The environment is sliding from disaster to disaster

When Tanya Pleibersk released her shocking State of the Environment report this month, she warned that Australia could be losing places, landscapes, animals and plants that make it feel like home.

She spoke of the country’s horrific extinction record, the invasion of foreign plants that overrun the local landscape, the vanishing of kelp beds and worrying loads of plastic at sea, the clearing of the land and the steady decline of koalas.

What you don’t explain in the same detail is what’s at stake for Australians who depend on an environment that is already in poor condition and on its way to further deterioration.

The 2,000-page report is full of references to human survival, the irreversible consequences for humanity, and the potential for societal collapse unless planetary punishment ends.

Liz Hanna has crafted a career studying human health responses to environmental changes and says Australians should understand that this week’s report is about them too.

“If we destroy the planet, it is suicide…the writing is on the wall,” says the chair of the Environmental Health Working Group of the World Federation of Public Health Association.

How many species should disappear?

People talk about the canary in the coal mine. Well, how many animals must become extinct before we realize “Oh my God, we’re also an animal.” If we keep doing that, we’ll be next at the end.”

It seems obvious that human health depends on the health of the planets, but Dr. Hanna says it’s hard to get people to think that way.

“We are sitting comfortably, plunging into this privileged country of Australia, and living a nice life. Until people participate directly they do not understand.

“I think the people most able to recognize that would be those who had a nice life when the fires broke out, the people of Lismore and all the other people who experienced the floods.”

These big, dramatic events are too visible and impossible to ignore, unlike the creeping effects that humans experience when the environment is sick.

Things like chemical reactions driven by heat in the atmosphere that will be exacerbated by climate change and cause more urban smog in summer.

Smog will exacerbate the burden of disease related to air quality, which caused more than 3,200 deaths in 2018.

This number is expected to rise steadily as global warming causes more intense bushfire seasons that may make poor air quality a frequent feature of Australian summers in the future.

Dr. Hanna points to her own experiences with the Millennium Drought to illustrate the many ways in which the less visible impacts of environmental degradation may be coming at the gates of Australian families.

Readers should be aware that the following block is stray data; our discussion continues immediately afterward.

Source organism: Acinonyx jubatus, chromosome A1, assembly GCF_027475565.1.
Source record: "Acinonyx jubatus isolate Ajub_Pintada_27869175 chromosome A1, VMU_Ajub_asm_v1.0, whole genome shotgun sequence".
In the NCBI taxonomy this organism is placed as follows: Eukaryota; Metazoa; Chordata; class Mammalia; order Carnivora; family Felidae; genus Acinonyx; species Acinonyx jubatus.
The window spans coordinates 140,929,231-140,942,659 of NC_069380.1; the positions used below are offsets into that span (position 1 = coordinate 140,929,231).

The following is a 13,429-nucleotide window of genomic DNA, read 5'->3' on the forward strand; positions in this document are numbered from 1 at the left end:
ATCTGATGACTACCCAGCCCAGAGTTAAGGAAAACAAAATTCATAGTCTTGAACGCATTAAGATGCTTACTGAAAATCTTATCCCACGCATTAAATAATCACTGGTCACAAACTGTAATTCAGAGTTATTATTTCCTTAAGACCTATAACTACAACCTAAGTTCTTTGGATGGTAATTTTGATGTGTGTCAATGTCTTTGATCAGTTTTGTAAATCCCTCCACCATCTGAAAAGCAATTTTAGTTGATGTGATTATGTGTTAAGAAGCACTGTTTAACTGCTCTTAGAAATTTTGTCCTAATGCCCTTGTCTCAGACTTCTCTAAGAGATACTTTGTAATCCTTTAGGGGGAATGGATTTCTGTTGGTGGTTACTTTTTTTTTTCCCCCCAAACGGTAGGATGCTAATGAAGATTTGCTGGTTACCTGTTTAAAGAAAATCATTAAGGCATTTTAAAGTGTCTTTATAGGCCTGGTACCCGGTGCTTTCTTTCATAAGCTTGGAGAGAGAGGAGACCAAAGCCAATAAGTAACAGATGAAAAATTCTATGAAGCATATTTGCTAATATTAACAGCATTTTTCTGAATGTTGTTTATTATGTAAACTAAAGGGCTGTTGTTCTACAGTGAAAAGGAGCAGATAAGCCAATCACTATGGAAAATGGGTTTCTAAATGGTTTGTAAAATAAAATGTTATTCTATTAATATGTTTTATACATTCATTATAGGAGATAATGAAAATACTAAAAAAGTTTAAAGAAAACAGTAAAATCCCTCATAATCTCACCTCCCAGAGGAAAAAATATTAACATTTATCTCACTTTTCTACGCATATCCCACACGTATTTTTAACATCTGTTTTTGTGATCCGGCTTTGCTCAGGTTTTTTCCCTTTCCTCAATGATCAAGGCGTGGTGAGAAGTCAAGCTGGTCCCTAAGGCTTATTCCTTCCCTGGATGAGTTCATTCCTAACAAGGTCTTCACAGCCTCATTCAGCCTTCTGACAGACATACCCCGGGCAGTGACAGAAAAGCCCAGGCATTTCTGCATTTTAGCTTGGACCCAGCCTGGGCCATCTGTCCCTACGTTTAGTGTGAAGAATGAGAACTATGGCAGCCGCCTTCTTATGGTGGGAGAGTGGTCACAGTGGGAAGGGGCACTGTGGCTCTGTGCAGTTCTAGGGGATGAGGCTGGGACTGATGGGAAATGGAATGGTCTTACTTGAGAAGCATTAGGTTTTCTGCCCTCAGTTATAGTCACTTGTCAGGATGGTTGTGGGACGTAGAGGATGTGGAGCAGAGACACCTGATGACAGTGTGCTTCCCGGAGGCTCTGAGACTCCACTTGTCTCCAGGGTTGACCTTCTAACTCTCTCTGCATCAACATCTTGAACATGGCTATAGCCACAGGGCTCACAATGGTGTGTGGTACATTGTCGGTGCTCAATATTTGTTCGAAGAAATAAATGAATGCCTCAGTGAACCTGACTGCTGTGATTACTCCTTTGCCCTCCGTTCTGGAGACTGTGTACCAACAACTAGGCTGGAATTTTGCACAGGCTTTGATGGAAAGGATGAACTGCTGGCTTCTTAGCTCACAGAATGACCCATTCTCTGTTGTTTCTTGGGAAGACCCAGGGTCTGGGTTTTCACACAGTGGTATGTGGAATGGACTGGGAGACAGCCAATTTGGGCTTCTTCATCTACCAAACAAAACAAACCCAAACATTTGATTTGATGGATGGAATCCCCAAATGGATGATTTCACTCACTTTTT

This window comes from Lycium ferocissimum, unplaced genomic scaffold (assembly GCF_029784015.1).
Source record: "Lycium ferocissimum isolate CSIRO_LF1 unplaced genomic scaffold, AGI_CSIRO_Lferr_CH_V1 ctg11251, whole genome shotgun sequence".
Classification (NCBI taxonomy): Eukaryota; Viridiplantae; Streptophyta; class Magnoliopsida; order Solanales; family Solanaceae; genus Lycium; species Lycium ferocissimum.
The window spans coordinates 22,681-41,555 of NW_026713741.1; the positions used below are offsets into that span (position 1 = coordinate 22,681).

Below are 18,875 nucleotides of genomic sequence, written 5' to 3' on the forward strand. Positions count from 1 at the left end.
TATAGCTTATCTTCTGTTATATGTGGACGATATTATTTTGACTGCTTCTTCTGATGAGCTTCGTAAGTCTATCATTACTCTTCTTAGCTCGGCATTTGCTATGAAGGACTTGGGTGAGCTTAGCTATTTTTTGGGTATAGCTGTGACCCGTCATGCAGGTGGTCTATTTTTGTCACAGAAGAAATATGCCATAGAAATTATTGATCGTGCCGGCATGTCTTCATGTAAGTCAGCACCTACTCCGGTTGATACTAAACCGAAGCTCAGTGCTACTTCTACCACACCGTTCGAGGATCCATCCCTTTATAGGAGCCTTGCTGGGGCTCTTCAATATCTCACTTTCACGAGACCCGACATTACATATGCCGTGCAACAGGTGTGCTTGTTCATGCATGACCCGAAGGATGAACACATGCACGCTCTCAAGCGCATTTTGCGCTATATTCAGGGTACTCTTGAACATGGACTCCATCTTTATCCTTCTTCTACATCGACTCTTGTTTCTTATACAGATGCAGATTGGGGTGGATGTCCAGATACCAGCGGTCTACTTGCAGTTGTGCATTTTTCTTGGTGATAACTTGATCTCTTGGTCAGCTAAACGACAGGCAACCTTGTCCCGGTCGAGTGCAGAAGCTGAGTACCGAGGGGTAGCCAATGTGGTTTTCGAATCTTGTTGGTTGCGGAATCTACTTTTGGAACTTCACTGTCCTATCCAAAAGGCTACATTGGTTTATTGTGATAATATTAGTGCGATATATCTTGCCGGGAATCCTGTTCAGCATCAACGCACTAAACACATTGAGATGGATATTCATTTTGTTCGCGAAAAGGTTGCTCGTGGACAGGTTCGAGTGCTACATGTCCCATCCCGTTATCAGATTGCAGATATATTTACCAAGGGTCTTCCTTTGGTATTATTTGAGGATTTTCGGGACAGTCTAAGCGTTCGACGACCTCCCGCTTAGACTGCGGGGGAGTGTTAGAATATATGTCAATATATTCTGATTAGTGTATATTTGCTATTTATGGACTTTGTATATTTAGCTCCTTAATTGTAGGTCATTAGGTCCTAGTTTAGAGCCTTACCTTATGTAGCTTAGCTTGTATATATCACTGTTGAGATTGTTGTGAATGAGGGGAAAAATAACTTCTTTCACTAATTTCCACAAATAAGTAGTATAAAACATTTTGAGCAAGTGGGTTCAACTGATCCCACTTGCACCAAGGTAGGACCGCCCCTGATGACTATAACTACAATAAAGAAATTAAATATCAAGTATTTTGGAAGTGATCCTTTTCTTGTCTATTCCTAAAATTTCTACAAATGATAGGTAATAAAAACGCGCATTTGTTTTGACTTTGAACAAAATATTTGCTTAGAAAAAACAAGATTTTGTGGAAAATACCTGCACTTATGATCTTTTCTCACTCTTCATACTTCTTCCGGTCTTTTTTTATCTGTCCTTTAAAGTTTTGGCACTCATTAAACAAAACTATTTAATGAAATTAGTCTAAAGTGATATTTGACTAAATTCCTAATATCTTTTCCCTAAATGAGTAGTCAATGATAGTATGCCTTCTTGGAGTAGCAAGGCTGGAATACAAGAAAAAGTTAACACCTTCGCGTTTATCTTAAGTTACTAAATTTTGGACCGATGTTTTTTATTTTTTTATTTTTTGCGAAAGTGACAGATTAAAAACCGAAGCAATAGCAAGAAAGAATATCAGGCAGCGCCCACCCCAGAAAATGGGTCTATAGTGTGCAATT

The drought lasted for more than a decade, and had devastating effects on much of southern Australia.

The dramatic effects of the Murray-Darling Basin drought have included threats to water supplies in cities and towns, widespread crop failures, losses of live livestock, dust storms and wildfires.

Wetlands, droughts and disasters

Significant environmental impacts included the temporary separation of 33 wetlands in southern Australia to help save water.

As the lower lakes began to dry up, the acidic soil was exposed and the Murray estuary closed and parts of Coorong became too salty for many of the local flora and fauna to survive.

At the time, Dr. Hanna was in rural Victoria and noticed the less visible revelations of human suffering in the communities around Lake Eldon, a dammed reservoir on a major tributary of the Murray River.

As the water disappeared from the lake, so did the tourists with their money.

Tour companies have seen their revenues decrease in parallel with Lake Eldon. Photo: flickr

“Poor tourism operators, they stayed there for as long as possible. But the cities ended up like ghost towns. People had to leave one by one because they could not live without any income.

“And of course (it affects) the people who used to cut their hair, the teachers, the milkshakes, the person who makes hamburgers. When a drought occurs the whole community unfolds.

“Property values ​​go kaput. People are giving away anything behind and it is very difficult to go and buy a new home if you cannot get anything for your current home.”

As bleak as such scenarios are, Dr Hanna wants Australians to turn their minds to the interconnected web of life and says there is no place for Little Old Man syndrome.

“You see this when people wave their arms in the air about climate change and say ‘He’s a little old man, what can I do?’ ”

Plenty, says Dr Hanna, who is also associate professor emeritus at the Australian National University.

She tells her students that it is human consumption behavior and the resulting waste that has thrown the environment into chaos.

“Collectively, we put ourselves in this problem through the actions of each of us.

“So it is the actions of each of us that will get us out.

“We can’t keep ignoring her because she will come back to bite us.”

-AAP

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